Object First Launches with Backup Optimised Object Storage for Veeam

Veeam co-founders Ratmir Timashev and Andrei Baronov have launched a new company: Object First. Its goal is to provide an on-site object storage appliance specifically for Veeam backup data in the mid-enterprise. They’ve raised $12.5 million so far to bring their solution to market.

There will be a 2U 128 TB option and a 90TB version of the appliance to begin with, in beta for the moment and targeting general availability at the end of 2022. The sizing is squarely aimed at the stated target market of the mid-enterprise.

They’ve brought on industry veteran David Bennet (ex. Webroot, and most recently President and CEO at Axcient) as CEO. His experience with security buyers aligns nicely with the anti-ransomware pitch for Object First, as does his focus on the middle market.

“The backup world still uses old-style block and file technology,” says Bennet. “We believe there’s an opportunity now to say that the new way of doing it is object-based storage for backup.”

While there are other object storage options out there—such as Cloudian, Scality, Minio, and of course AWS S3—Timashev stresses that they are not optimised for backup data.

“They’ve built solutions for a specific use case: distributed enterprise applications,” says Timashev. “That’s where all the money is, and we understand that. But it means that they’re not very optimised for backup.”

“In their use case, you have to read and write little bits of data in multiple places, in lots of containers. In the backup use case, you need to write—and read—lots of data in one place,” he says.

This is why Timashev doesn’t see Cloud First as competing with other object storage vendors.

Object First plans to be generally available at the end of 2022 to coincide with the release of the next version of Veeam. Veeam V12 will add the ability to use object storage as a backup target directly from Veeam. Timashev said that Object First had been working closely with Veeam to add the necessary APIs to Veeam, and to optimise its object implementation specifically for Veeam backup data.

Object First hopes to bootstrap the market for dedicated Veeam backup storage targets. There’s a need for nearline capacity for rapid recovery, as restoring from cloud over the WAN just isn’t fast enough for mid-market companies that can’t afford the bandwidth and egress fees to restore 50TB after a ransomware attack. If they’re already using Veeam, Object First provides an option that is hard for mid-market companies to achieve in other ways today.

“We actually want people to use public cloud,” says Object First CEO David Bennet. “We slot firmly in between the primary copy and the public cloud and make the whole thing really easy as well.”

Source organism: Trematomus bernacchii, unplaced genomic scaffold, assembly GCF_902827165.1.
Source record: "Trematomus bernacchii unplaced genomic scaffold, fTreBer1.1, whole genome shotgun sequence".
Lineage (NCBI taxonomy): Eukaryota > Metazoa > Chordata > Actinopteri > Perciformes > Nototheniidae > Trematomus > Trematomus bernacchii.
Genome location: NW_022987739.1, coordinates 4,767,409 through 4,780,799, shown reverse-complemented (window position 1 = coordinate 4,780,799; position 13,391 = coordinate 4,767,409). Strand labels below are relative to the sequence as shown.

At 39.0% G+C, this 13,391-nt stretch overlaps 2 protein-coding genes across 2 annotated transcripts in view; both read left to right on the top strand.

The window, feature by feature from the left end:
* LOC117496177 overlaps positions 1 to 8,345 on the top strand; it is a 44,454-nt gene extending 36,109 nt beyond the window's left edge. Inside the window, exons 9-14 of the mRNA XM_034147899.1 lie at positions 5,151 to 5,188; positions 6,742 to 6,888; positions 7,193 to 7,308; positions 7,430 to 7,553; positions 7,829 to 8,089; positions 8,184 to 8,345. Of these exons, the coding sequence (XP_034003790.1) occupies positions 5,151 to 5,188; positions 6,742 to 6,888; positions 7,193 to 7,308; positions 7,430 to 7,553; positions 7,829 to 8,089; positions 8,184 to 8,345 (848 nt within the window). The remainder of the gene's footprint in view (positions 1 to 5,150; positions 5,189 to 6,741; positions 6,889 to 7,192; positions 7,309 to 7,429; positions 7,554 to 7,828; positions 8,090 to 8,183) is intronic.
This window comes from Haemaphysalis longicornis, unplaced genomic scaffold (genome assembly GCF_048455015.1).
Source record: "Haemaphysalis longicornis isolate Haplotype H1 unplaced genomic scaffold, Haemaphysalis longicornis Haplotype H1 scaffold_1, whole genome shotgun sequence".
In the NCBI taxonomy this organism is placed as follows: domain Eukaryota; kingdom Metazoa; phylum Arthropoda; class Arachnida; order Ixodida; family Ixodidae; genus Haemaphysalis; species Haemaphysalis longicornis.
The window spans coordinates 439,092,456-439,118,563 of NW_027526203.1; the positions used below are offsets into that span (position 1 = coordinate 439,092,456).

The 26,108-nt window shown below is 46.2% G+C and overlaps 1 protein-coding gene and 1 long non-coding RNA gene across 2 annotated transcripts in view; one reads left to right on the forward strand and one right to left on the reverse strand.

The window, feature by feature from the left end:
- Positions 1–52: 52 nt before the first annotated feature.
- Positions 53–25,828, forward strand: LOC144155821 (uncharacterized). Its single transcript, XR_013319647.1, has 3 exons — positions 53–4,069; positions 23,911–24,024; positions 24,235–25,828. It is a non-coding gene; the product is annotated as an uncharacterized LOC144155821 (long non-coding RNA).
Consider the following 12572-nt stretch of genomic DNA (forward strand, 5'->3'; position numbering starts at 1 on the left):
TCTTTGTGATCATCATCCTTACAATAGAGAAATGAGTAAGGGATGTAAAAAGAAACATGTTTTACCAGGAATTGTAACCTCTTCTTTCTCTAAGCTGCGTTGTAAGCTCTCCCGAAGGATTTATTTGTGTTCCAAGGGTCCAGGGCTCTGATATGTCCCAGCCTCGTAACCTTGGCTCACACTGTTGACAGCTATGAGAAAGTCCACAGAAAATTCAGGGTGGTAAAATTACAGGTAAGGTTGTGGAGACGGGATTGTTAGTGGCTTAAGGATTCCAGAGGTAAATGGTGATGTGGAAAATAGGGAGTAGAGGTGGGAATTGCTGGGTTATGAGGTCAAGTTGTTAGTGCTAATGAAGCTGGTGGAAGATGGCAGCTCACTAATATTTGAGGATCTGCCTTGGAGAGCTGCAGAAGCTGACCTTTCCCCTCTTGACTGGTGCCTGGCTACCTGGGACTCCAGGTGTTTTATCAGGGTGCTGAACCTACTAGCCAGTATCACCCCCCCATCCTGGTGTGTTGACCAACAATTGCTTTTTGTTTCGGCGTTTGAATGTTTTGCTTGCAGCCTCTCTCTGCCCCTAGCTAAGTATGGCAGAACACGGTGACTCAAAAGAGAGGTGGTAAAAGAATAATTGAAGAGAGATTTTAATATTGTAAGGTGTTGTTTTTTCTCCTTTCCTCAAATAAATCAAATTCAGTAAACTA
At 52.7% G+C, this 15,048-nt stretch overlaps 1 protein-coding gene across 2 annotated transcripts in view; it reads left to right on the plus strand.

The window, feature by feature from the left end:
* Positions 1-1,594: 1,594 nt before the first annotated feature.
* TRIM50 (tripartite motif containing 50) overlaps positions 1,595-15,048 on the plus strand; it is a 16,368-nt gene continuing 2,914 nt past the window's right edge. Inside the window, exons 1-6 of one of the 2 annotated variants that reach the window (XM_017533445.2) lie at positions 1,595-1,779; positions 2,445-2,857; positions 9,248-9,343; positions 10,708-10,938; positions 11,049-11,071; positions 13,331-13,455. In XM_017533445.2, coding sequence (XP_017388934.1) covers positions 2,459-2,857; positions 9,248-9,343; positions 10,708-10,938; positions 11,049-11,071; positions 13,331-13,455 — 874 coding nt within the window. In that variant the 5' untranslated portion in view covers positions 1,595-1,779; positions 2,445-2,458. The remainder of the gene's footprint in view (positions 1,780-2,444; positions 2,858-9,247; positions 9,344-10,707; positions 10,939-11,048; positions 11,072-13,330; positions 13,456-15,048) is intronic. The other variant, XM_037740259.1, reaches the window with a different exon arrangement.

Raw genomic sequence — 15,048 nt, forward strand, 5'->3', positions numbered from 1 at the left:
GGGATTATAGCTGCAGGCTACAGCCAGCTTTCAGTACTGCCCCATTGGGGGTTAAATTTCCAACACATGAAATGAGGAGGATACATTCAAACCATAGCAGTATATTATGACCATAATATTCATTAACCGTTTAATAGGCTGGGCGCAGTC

Analysis

With a total of $12.5 million in funding so far, Object First has managed to do a lot without taking on much external funding so far. They’ve also launched with laser-focused positioning which makes me very happy.

Object First cited IDC research indicating a roughly $2bn annual market for purpose built backup appliances. Primary storage keeps growing, and ransomware doesn’t seem to be going anywhere, so protecting it from damage is a growth market (unless Bitcoin properly collapses and cuts off the economic motivation for cybercrime, but that’s a digression for another time). Veeam customers are also a large enough market by themselves now, about 450,000 of them and around USD$1.3 billion a year (USD$647.17 in 2H 2021 as announced at VeeamON 2022).

While it’s billed as a hardware appliance, the appliance is really just a way to deliver backup-optimised object storage software. I’ve yet to see anything particularly special about the hardware, but it provides a convenient way to deliver the software to mid-tier enterprises that need backup storage but don’t want the hassle of figuring out the hardware bill-of-materials or how to install the software. I wouldn’t be at all surprised to see a software-only option appear in the future.

Object First is very carefully positioned to a clear subset of the market. Depending on the price/capacity/performance that is unveiled—I’m told it will be compelling—I’d expect the high end of SMB and the low end of enterprise will also be attracted to at least explore Object First as an option. And that’s the danger for enterprise object storage vendors.

This is pretty obviously just a first step. Data Domain should be worried, because this looks like a textbook disruption play to me (specifically, The Innovator’s Dilemma by Christensen). While Object First might not be going after the enterprise market today, it would be foolish to imagine that they won’t once the technology is more accepted and refined. Backup data is very sticky, so sweeping incumbents out won’t be trivial, but Data Domain did it so it can be done. Competitors should start working on a countermove if they aren’t already.

I eagerly await actual performance and pricing information, but even without it, I think Object First will do well. The founders have an excellent track record and the logic of the offer makes plenty of sense to me.

Storage is never boring.